‘Big Tech Abuses Outdated Laws To Decimate Music Economy’, says CAKE Lead Singer John McCrea
In this opinion piece, John McCrea of the the rock band CAKE and board member of Content Creators Coalition explains why pro-tech Senator Ron Wyden must recognize the Silicon Valley's shortcomings and how big tech companies pose a risk to internet freedom.
By John McCrea, the lead singer of CAKE and Content Creators Coalition Executive Board Member. This first appeared in the The Oregonian.
Senator Ron Wyden has always prided himself on supporting technology companies and pro-tech policies in Washington.
At times his commitment to a strong and free internet has been a boon to civil liberties, as he led the fight in Congress for online privacy, cybersecurity protections and limitations on government surveillance and overreach.
But it has also come with a pretty calamitous blind spot. He has failed to see how the big tech companies he has often championed, such as Google, Amazon and Facebook, have posed serious risks to the value of internet freedom and the openness he generally cares so deeply about. Too often, his positions seem to reflexively serve the interests of big tech, rather than consumers or the internet itself.
Wyden has even argued that tech giants should be allowed to regulate themselves: "instead of having government censor the web, we developed an approach that would empower users and technology to address content concerns on their own." With that he abandoned his traditional support for smart, fair government oversight of corporate power and ignored clear evidence that Silicon Valley simply couldn't be trusted with such power over our lives.
"I've felt first-hand how the big internet companies abuse outdated laws to decimate the music economy."
As a founding member of the band Cake and a leader of the Content Creators Coalition, I've felt first-hand how the big internet companies abuse outdated laws to decimate the music economy. I'm horrified by those companies tolerance of abuse and harassment, their voraciousness towards upstart competitors, their complicity in attacks on our democracy and their laissez-faire attitude toward human rights abuses around the world.
While I have long assumed that Sen. Wyden was unwilling to see or address these concerns, his recent comments suggest he may be revisiting these issues and adopting more nuanced views that reflect his constituents' rising concern about big tech.
"I've written laws to keep the old rules off your back. And I did it under the principle that technology companies would act responsibly," he told employees of companies like Google and Facebook at a conference. But then he shocked the room by adding, "I'm concerned your employers are proving me wrong."
That apparent change of heart is stunning, welcome and appears to be heartfelt. Wyden laments the proliferation of fake news and has even questioned big tech's misuse of Section 230 of the Communications Decency Act, a legal immunity for tech companies that he authored, saying they must use the law as a "tool, not an excuse."
I'm grateful when elected leaders aren't afraid to change their minds. It's no flip-flop to revisit old assumptions when faced with new information. And I hope this new perspective leads Wyden to take a new look at several issues.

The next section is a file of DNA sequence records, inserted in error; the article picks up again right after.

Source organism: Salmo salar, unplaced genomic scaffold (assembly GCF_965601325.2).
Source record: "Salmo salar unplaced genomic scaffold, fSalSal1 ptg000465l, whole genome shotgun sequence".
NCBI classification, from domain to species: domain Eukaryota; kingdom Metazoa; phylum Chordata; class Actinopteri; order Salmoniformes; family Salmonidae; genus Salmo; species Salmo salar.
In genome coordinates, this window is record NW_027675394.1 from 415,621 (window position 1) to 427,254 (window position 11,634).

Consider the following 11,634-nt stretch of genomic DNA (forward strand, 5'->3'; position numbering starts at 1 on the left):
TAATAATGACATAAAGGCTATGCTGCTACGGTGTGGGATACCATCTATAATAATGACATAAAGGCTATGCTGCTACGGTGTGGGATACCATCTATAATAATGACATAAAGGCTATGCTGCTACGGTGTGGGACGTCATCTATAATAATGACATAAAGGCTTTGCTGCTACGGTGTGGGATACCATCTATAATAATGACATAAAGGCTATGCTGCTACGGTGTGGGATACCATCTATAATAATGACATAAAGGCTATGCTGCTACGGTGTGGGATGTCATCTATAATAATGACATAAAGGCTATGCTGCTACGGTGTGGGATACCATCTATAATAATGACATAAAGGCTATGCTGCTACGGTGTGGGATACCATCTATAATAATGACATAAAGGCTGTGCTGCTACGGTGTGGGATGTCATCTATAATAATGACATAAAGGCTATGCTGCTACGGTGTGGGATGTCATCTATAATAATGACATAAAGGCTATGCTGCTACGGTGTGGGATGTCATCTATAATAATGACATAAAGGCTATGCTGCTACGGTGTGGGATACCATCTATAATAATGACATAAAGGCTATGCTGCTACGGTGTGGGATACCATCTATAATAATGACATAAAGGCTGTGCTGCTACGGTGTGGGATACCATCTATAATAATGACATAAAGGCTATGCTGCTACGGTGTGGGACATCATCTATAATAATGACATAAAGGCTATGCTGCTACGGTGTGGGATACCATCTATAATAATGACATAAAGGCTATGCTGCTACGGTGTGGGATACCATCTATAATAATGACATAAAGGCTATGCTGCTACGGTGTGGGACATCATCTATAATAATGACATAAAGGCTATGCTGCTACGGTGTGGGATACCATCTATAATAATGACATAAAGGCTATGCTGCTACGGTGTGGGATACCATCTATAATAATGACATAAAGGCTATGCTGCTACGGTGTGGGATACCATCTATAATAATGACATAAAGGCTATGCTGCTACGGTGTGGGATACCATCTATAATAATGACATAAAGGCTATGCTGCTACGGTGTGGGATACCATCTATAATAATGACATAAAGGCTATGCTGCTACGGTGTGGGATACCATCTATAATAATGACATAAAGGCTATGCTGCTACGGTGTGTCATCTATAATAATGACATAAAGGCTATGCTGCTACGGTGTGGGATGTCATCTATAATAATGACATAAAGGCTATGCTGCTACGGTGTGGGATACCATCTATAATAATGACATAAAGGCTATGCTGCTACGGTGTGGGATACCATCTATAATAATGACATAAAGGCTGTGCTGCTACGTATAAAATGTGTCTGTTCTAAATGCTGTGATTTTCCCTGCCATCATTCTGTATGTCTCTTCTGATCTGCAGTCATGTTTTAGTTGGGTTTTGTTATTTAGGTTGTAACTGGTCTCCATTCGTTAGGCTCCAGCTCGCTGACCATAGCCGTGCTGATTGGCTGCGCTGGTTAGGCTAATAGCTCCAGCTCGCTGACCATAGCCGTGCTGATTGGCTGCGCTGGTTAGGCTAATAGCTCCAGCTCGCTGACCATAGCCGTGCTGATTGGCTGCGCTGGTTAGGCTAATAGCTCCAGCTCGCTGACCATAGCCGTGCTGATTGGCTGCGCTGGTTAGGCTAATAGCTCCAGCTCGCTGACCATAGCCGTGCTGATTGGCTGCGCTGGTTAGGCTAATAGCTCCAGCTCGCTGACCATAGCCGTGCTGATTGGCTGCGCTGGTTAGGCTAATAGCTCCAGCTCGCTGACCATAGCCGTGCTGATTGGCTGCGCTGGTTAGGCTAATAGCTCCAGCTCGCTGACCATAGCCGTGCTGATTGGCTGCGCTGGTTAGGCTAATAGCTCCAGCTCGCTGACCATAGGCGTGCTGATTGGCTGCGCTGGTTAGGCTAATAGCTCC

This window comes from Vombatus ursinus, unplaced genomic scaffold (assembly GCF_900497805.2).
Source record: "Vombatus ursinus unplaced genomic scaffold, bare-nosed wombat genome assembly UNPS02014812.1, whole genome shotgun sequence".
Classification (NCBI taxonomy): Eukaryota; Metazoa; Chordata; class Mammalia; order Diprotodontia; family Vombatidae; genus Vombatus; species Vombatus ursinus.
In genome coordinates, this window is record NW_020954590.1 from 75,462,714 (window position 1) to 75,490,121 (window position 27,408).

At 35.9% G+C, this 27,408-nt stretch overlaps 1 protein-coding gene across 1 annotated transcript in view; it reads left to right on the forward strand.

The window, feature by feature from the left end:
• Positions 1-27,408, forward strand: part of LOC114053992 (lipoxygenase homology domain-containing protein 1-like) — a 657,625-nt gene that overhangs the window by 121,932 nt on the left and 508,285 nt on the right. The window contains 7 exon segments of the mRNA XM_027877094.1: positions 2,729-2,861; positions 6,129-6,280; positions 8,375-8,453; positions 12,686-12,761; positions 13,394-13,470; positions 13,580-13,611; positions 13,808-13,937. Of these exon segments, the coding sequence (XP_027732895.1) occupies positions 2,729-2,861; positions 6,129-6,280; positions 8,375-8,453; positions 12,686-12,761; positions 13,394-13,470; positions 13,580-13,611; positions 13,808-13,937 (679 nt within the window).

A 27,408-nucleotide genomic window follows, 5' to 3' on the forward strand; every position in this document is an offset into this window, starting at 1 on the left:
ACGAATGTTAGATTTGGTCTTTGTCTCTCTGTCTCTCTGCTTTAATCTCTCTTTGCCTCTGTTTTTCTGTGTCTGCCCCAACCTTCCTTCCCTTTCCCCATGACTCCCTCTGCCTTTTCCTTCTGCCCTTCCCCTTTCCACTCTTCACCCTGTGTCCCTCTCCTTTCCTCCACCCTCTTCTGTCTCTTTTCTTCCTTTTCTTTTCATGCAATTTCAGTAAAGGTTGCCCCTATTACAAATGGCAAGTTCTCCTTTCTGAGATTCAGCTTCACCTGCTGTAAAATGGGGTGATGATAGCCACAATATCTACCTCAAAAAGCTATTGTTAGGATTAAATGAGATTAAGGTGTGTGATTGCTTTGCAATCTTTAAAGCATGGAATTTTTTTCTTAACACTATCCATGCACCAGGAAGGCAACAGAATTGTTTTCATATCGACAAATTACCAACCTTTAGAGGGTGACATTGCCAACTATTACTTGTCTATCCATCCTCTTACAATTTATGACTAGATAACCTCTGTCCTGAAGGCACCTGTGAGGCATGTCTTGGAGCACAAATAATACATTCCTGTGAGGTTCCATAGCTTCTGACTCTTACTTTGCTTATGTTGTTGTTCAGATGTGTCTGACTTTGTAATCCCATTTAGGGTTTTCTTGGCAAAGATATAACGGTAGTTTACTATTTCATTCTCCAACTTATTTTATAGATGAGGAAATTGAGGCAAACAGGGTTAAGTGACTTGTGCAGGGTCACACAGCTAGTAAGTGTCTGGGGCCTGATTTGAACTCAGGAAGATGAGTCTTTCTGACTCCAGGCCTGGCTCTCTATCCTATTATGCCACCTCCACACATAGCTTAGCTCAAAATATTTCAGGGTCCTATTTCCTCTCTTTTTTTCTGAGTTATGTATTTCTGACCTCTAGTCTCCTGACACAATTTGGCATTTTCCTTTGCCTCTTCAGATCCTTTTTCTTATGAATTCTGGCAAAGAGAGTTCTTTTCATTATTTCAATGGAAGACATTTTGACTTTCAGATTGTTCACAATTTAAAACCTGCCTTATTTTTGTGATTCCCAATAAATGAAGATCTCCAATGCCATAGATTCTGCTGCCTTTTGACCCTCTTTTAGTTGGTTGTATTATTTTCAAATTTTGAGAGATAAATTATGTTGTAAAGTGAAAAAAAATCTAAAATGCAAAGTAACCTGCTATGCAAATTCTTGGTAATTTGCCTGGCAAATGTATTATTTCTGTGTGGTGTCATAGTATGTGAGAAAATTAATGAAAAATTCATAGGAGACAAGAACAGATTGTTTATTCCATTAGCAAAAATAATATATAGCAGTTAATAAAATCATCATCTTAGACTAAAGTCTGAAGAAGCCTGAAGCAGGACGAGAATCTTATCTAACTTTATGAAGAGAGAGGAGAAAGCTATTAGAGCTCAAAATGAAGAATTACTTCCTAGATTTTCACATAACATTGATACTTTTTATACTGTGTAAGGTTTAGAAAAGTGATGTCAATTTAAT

Most important for musicians and our listeners, we need a more serious reckoning with the harm that the tech companies' willful blindness to online piracy has done.
The exploitation of the Digital Millennium Copyright Act's legal immunities (similar to Section 230) by platforms like Google's YouTube has artificially depressed the value of music, siphoning billions into big tech monopolies' wallets. This has decimated music's middle class. The number of full time songwriters in Nashville, known as "Music City," has fallen 80 percent since 2000. Over time, it's a death sentence for working musicians and hurts the diversity of our craft. If information "wants" to be free, then perhaps food and housing want to be free as well?
We are your constituents staring down this buzz saw. Today, the Oregon music scene is vibrant and legendary, with acts like The Decemberists, Spoon, Laura Veirs, Modest Mouse and the Shins and local labels like Kill Rock Stars. But without reforms to the Digital Millennium Copyright Act to sustain a long-term healthy streaming business, this precious Oregon resource will wither. Across the country, more than 5.5 million Americans are employed by the core copyright industries, all potentially at risk.
I hope Sen. Wyden will revisit his overall deregulatory stance for these irresponsible big tech platforms. He has always understood that the market cannot protect consumers from all corporate harms and demanded strong regulation when needed to protect the environment, improve health care or police Wall Street.
If the events of the last year have taught anything, it's that these companies are even less likely to act in the public interest than health insurance companies, polluters or banks. The lure of ad dollars and the power of "fake news" viral clicks is just too great, regardless of the harm to our citizens and democracy.
Wyden appears to hope the tech companies will do the right thing, urging them not to "wait for bad press coverage to get moving and act." But these rising monopolies need to be regulated, not cajoled.
There's an opportunity to stand up for millions of U.S. jobs, to supercharge global creativity, and to defend American freedom and democracy. But that means standing up to Silicon Valley.
We can't afford leaders who turn a blind eye to big-tech or assume they will act responsibly. It's time to hold America's internet giants accountable.
— John McCrea the lead singer Cake and a vice president of the Content Creators Coalition, an artist-run advocacy organization.